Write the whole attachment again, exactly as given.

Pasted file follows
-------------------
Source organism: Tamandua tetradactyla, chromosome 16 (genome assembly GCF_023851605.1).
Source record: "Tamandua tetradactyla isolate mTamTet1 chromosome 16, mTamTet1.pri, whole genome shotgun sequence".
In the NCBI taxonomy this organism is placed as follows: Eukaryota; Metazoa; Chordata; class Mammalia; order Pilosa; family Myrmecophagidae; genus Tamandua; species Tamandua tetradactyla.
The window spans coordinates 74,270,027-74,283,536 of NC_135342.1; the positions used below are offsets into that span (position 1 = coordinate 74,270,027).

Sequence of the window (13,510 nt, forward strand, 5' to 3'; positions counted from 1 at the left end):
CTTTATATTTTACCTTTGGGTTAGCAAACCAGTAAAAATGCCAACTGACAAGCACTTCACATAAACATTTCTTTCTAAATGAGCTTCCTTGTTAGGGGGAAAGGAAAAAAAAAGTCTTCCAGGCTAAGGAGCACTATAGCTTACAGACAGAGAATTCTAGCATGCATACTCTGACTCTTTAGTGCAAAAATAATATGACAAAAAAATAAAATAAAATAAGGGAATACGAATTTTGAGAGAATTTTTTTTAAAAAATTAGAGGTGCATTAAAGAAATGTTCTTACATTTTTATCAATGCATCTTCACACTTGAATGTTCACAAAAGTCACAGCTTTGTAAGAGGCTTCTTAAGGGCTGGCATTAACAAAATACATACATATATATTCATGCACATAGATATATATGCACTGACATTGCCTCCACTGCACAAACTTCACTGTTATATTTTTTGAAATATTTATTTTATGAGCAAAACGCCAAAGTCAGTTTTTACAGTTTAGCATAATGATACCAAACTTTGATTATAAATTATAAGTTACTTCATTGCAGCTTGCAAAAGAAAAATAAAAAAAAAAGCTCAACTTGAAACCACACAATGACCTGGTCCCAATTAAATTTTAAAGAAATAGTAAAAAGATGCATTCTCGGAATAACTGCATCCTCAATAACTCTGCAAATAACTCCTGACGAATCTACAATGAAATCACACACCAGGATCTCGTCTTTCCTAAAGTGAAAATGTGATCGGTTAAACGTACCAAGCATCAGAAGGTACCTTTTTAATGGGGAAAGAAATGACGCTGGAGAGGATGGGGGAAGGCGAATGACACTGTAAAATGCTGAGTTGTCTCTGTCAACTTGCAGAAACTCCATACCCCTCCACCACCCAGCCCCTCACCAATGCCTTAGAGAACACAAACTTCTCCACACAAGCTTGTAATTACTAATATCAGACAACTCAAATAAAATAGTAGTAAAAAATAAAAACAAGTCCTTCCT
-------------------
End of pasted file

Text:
Source organism: Tamandua tetradactyla, chromosome 16 (genome assembly GCF_023851605.1).
Source record: "Tamandua tetradactyla isolate mTamTet1 chromosome 16, mTamTet1.pri, whole genome shotgun sequence".
In the NCBI taxonomy this organism is placed as follows: Eukaryota; Metazoa; Chordata; class Mammalia; order Pilosa; family Myrmecophagidae; genus Tamandua; species Tamandua tetradactyla.
The window spans coordinates 74,270,027-74,283,536 of NC_135342.1; the positions used below are offsets into that span (position 1 = coordinate 74,270,027).

Sequence of the window (13,510 nt, forward strand, 5' to 3'; positions counted from 1 at the left end):
CTTTATATTTTACCTTTGGGTTAGCAAACCAGTAAAAATGCCAACTGACAAGCACTTCACATAAACATTTCTTTCTAAATGAGCTTCCTTGTTAGGGGGAAAGGAAAAAAAAAGTCTTCCAGGCTAAGGAGCACTATAGCTTACAGACAGAGAATTCTAGCATGCATACTCTGACTCTTTAGTGCAAAAATAATATGACAAAAAAATAAAATAAAATAAGGGAATACGAATTTTGAGAGAATTTTTTTTAAAAAATTAGAGGTGCATTAAAGAAATGTTCTTACATTTTTATCAATGCATCTTCACACTTGAATGTTCACAAAAGTCACAGCTTTGTAAGAGGCTTCTTAAGGGCTGGCATTAACAAAATACATACATATATATTCATGCACATAGATATATATGCACTGACATTGCCTCCACTGCACAAACTTCACTGTTATATTTTTTGAAATATTTATTTTATGAGCAAAACGCCAAAGTCAGTTTTTACAGTTTAGCATAATGATACCAAACTTTGATTATAAATTATAAGTTACTTCATTGCAGCTTGCAAAAGAAAAATAAAAAAAAAAGCTCAACTTGAAACCACACAATGACCTGGTCCCAATTAAATTTTAAAGAAATAGTAAAAAGATGCATTCTCGGAATAACTGCATCCTCAATAACTCTGCAAATAACTCCTGACGAATCTACAATGAAATCACACACCAGGATCTCGTCTTTCCTAAAGTGAAAATGTGATCGGTTAAACGTACCAAGCATCAGAAGGTACCTTTTTAATGGGGAAAGAAATGACGCTGGAGAGGATGGGGGAAGGCGAATGACACTGTAAAATGCTGAGTTGTCTCTGTCAACTTGCAGAAACTCCATACCCCTCCACCACCCAGCCCCTCACCAATGCCTTAGAGAACACAAACTTCTCCACACAAGCTTGTAATTACTAATATCAGACAACTCAAATAAAATAGTAGTAAAAAATAAAAACAAGTCCTTCCT